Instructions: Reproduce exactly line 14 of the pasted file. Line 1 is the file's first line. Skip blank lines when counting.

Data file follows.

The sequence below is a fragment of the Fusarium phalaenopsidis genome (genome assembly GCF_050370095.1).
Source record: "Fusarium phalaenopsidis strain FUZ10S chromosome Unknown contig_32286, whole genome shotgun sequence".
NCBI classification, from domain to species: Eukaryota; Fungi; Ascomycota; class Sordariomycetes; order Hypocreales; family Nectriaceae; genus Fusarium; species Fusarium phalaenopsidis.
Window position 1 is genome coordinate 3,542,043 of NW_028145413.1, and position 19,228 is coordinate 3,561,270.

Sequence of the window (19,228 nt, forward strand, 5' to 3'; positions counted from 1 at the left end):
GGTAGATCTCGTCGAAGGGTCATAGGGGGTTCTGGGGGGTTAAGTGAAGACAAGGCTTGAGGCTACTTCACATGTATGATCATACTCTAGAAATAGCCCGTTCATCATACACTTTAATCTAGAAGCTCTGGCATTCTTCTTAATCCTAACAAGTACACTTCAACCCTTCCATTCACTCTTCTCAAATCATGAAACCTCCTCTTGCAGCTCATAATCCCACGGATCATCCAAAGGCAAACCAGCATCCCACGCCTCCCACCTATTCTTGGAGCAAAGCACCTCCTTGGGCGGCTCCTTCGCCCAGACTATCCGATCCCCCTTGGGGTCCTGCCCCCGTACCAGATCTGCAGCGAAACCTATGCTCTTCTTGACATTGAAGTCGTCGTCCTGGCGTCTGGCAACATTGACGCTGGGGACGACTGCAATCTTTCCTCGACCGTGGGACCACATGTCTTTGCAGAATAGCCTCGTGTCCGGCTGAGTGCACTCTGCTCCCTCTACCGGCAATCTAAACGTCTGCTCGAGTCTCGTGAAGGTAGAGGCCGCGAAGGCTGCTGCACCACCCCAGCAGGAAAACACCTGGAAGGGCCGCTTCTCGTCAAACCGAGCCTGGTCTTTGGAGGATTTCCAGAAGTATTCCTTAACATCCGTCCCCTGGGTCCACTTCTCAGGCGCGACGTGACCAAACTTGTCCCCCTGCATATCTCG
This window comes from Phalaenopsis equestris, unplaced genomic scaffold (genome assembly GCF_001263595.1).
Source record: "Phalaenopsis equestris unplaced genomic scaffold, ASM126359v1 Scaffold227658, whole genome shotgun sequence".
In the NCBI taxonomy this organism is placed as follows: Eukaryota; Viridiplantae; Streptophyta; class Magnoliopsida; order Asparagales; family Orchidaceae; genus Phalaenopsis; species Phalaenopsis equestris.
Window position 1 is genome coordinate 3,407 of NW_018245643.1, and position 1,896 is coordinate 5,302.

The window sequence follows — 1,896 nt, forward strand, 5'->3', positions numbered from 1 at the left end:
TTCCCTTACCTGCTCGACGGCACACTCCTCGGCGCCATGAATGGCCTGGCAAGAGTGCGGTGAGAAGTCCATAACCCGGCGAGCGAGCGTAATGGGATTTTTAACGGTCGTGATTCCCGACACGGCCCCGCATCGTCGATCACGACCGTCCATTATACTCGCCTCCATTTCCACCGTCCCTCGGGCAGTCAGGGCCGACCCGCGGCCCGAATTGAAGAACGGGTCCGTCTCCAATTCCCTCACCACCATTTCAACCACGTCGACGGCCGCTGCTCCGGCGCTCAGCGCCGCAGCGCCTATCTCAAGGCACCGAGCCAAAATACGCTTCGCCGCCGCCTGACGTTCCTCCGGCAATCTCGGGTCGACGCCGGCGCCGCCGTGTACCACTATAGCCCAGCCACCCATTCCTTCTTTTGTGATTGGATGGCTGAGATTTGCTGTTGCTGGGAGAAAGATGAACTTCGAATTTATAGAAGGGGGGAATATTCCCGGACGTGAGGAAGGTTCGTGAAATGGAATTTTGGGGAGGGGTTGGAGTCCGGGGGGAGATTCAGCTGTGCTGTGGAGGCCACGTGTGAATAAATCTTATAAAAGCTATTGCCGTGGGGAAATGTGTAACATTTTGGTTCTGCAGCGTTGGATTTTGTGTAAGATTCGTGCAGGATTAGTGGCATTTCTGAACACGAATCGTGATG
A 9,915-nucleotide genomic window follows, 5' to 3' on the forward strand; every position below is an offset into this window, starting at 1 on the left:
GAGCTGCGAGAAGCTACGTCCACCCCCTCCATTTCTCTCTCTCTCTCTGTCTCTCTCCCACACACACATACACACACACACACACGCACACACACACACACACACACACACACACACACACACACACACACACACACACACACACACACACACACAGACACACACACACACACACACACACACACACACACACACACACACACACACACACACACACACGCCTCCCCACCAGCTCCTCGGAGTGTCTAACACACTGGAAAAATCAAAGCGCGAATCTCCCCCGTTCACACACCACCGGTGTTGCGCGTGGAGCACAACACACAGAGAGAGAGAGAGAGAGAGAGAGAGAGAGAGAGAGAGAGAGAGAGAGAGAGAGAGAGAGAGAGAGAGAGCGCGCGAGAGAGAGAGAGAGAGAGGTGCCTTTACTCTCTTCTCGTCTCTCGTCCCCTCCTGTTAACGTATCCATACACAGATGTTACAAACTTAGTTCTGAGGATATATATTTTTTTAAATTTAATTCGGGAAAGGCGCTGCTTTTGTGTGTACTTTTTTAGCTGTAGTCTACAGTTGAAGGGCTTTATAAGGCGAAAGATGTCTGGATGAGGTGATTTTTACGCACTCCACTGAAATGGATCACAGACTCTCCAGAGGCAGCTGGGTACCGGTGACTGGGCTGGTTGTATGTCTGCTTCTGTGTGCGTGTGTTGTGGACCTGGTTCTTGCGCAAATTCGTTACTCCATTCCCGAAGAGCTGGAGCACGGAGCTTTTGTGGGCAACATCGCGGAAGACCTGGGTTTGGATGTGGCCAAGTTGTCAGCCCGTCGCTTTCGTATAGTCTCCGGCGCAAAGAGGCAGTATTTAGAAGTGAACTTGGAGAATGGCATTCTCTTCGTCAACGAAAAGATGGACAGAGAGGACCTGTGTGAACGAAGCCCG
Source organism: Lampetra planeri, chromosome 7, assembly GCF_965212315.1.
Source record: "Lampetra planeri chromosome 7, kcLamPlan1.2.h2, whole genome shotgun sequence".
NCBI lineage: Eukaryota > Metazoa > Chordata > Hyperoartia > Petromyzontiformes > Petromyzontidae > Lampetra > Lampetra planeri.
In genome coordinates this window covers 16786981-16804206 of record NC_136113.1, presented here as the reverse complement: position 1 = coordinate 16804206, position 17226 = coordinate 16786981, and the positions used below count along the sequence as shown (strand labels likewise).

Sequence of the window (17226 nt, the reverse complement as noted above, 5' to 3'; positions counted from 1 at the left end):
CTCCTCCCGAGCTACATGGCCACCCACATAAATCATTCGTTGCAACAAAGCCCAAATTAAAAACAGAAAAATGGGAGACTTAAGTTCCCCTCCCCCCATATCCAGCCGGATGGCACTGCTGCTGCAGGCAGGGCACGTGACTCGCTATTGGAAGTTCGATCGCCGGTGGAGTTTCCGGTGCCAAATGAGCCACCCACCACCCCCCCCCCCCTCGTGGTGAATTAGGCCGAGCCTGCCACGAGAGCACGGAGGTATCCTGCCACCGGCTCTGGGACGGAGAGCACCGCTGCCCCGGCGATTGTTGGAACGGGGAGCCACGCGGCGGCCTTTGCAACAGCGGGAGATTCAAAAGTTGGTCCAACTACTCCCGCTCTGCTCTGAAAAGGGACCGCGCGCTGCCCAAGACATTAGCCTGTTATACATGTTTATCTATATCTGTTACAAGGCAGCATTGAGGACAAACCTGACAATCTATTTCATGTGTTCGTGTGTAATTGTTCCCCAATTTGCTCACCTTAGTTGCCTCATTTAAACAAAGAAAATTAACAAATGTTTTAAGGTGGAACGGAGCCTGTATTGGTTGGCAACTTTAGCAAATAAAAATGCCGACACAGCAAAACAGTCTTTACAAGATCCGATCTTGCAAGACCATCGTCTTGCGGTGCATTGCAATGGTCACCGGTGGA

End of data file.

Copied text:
GAGCTGCGAGAAGCTACGTCCACCCCCTCCATTTCTCTCTCTCTCTCTGTCTCTCTCCCACACACACATACACACACACACACACGCACACACACACACACACACACACACACACACACACACACACACACACACACACACACACACACACACACAGACACACACACACACACACACACACACACACACACACACACACACACACACACACACACACACGCCTCCCCACCAGCTCCTCGGAGTGTCTAACACACTGGAAAAATCAAAGCGCGAATCTCCCCCGTTCACACACCACCGGTGTTGCGCGTGGAGCACAACACACAGAGAGAGAGAGAGAGAGAGAGAGAGAGAGAGAGAGAGAGAGAGAGAGAGAGAGAGAGAGAGAGAGAGAGCGCGCGAGAGAGAGAGAGAGAGAGGTGCCTTTACTCTCTTCTCGTCTCTCGTCCCCTCCTGTTAACGTATCCATACACAGATGTTACAAACTTAGTTCTGAGGATATATATTTTTTTAAATTTAATTCGGGAAAGGCGCTGCTTTTGTGTGTACTTTTTTAGCTGTAGTCTACAGTTGAAGGGCTTTATAAGGCGAAAGATGTCTGGATGAGGTGATTTTTACGCACTCCACTGAAATGGATCACAGACTCTCCAGAGGCAGCTGGGTACCGGTGACTGGGCTGGTTGTATGTCTGCTTCTGTGTGCGTGTGTTGTGGACCTGGTTCTTGCGCAAATTCGTTACTCCATTCCCGAAGAGCTGGAGCACGGAGCTTTTGTGGGCAACATCGCGGAAGACCTGGGTTTGGATGTGGCCAAGTTGTCAGCCCGTCGCTTTCGTATAGTCTCCGGCGCAAAGAGGCAGTATTTAGAAGTGAACTTGGAGAATGGCATTCTCTTCGTCAACGAAAAGATGGACAGAGAGGACCTGTGTGAACGAAGCCCG